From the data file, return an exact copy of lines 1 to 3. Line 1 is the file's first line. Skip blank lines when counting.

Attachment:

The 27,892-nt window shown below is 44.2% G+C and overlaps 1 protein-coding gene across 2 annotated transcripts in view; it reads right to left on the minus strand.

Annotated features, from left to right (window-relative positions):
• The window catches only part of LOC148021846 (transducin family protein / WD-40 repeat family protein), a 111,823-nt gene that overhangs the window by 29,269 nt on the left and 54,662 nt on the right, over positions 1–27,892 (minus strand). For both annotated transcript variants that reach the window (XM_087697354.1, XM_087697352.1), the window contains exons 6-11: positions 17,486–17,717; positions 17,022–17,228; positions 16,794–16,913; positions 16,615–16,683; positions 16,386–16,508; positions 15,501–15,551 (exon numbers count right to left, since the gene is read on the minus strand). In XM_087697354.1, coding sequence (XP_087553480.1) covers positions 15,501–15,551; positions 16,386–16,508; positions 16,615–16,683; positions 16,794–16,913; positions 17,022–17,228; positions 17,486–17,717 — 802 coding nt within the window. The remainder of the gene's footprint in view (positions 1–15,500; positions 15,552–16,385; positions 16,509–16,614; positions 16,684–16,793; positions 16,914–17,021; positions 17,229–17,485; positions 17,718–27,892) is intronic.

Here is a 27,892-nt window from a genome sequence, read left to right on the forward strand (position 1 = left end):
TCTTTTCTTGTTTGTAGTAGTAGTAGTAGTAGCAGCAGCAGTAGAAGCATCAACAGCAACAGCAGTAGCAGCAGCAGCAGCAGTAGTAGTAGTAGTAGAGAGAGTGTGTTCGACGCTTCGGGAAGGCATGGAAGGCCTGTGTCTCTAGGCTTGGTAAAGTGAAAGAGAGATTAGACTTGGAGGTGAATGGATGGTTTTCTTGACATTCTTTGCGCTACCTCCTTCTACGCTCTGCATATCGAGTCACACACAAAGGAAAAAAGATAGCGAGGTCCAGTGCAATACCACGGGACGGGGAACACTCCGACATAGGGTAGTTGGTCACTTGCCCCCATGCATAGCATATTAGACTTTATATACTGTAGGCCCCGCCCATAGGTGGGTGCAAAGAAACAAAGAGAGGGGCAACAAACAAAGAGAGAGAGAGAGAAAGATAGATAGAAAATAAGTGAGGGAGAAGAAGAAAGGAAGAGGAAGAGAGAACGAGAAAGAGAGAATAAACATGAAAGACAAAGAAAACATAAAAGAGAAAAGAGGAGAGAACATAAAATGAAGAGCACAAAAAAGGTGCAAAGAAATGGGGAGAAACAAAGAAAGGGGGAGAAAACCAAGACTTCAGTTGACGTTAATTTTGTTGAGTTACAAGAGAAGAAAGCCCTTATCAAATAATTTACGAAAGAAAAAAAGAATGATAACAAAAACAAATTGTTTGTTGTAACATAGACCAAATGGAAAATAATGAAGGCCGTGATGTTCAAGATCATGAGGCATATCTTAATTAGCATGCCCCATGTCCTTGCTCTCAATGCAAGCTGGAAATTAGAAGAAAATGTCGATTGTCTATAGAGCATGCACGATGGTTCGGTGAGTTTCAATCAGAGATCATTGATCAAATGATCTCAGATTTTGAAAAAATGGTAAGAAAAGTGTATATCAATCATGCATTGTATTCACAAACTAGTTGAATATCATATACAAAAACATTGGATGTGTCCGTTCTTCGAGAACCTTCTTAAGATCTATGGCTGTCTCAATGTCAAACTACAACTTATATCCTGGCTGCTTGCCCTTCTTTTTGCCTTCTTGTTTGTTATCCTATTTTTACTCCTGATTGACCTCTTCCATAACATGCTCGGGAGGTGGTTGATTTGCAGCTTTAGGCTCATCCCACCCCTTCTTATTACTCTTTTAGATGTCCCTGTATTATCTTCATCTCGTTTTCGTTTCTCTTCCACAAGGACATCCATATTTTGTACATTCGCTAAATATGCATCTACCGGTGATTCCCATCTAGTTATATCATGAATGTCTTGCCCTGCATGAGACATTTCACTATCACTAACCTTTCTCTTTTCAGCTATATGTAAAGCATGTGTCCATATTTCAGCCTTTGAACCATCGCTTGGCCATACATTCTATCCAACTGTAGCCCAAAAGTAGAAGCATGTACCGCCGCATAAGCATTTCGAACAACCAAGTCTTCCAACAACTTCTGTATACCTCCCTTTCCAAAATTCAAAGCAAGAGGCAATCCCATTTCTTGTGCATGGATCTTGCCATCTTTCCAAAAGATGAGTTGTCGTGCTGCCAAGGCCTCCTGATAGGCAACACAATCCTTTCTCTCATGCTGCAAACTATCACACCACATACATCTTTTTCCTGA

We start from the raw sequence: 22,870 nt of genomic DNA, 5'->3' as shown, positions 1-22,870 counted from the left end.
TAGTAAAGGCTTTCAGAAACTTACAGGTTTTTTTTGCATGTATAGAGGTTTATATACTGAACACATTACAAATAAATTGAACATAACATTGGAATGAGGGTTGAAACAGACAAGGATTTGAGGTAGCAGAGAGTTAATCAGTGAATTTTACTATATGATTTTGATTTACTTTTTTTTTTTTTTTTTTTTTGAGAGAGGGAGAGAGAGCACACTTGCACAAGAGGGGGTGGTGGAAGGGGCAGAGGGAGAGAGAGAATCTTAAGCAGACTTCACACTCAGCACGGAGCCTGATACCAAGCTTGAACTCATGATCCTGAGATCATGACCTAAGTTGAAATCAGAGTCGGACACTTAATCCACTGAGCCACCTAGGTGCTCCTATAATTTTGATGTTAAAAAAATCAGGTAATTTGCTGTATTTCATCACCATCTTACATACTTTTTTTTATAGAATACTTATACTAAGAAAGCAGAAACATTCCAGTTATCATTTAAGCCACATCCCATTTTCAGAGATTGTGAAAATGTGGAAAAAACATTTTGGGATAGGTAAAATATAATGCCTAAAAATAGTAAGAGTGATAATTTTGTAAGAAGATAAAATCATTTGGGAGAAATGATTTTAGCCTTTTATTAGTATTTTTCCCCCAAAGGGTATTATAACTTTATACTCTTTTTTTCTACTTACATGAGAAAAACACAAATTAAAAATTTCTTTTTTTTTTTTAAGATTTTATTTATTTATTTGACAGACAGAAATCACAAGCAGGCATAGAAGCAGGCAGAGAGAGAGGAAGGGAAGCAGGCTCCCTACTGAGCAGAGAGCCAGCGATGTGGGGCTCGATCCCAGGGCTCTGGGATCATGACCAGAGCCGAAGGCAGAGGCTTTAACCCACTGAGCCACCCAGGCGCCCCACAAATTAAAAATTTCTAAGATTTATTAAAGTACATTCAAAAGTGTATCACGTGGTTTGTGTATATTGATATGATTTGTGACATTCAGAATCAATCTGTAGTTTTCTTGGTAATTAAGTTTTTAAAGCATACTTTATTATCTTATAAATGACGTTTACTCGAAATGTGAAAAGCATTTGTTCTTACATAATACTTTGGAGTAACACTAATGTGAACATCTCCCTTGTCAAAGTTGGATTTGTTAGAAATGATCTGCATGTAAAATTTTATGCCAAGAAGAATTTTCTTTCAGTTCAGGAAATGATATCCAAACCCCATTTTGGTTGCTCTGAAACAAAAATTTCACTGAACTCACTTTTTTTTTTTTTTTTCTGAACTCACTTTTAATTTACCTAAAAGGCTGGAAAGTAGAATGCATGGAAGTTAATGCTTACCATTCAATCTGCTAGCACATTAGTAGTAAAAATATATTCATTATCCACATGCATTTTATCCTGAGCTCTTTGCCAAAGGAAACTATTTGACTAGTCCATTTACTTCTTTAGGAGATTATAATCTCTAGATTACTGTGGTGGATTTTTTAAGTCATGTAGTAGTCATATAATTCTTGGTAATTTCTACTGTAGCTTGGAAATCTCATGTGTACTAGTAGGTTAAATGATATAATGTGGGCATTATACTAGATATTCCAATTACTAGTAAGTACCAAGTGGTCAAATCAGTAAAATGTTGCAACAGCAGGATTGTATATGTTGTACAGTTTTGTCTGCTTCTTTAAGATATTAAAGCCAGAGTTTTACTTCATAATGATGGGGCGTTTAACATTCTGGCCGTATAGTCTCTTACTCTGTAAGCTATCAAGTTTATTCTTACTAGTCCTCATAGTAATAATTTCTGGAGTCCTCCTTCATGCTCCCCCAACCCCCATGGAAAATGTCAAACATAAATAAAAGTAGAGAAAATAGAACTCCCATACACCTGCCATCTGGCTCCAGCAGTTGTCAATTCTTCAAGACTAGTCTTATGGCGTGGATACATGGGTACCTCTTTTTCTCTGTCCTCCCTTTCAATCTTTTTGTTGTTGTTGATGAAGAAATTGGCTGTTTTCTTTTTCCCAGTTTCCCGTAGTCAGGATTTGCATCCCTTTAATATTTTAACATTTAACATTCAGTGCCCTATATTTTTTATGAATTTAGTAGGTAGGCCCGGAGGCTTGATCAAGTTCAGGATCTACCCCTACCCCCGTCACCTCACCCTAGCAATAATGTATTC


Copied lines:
The 27,892-nt window shown below is 44.2% G+C and overlaps 1 protein-coding gene across 2 annotated transcripts in view; it reads right to left on the minus strand.

Annotated features, from left to right (window-relative positions):
• The window catches only part of LOC148021846 (transducin family protein / WD-40 repeat family protein), a 111,823-nt gene that overhangs the window by 29,269 nt on the left and 54,662 nt on the right, over positions 1–27,892 (minus strand). For both annotated transcript variants that reach the window (XM_087697354.1, XM_087697352.1), the window contains exons 6-11: positions 17,486–17,717; positions 17,022–17,228; positions 16,794–16,913; positions 16,615–16,683; positions 16,386–16,508; positions 15,501–15,551 (exon numbers count right to left, since the gene is read on the minus strand). In XM_087697354.1, coding sequence (XP_087553480.1) covers positions 15,501–15,551; positions 16,386–16,508; positions 16,615–16,683; positions 16,794–16,913; positions 17,022–17,228; positions 17,486–17,717 — 802 coding nt within the window. The remainder of the gene's footprint in view (positions 1–15,500; positions 15,552–16,385; positions 16,509–16,614; positions 16,684–16,793; positions 16,914–17,021; positions 17,229–17,485; positions 17,718–27,892) is intronic.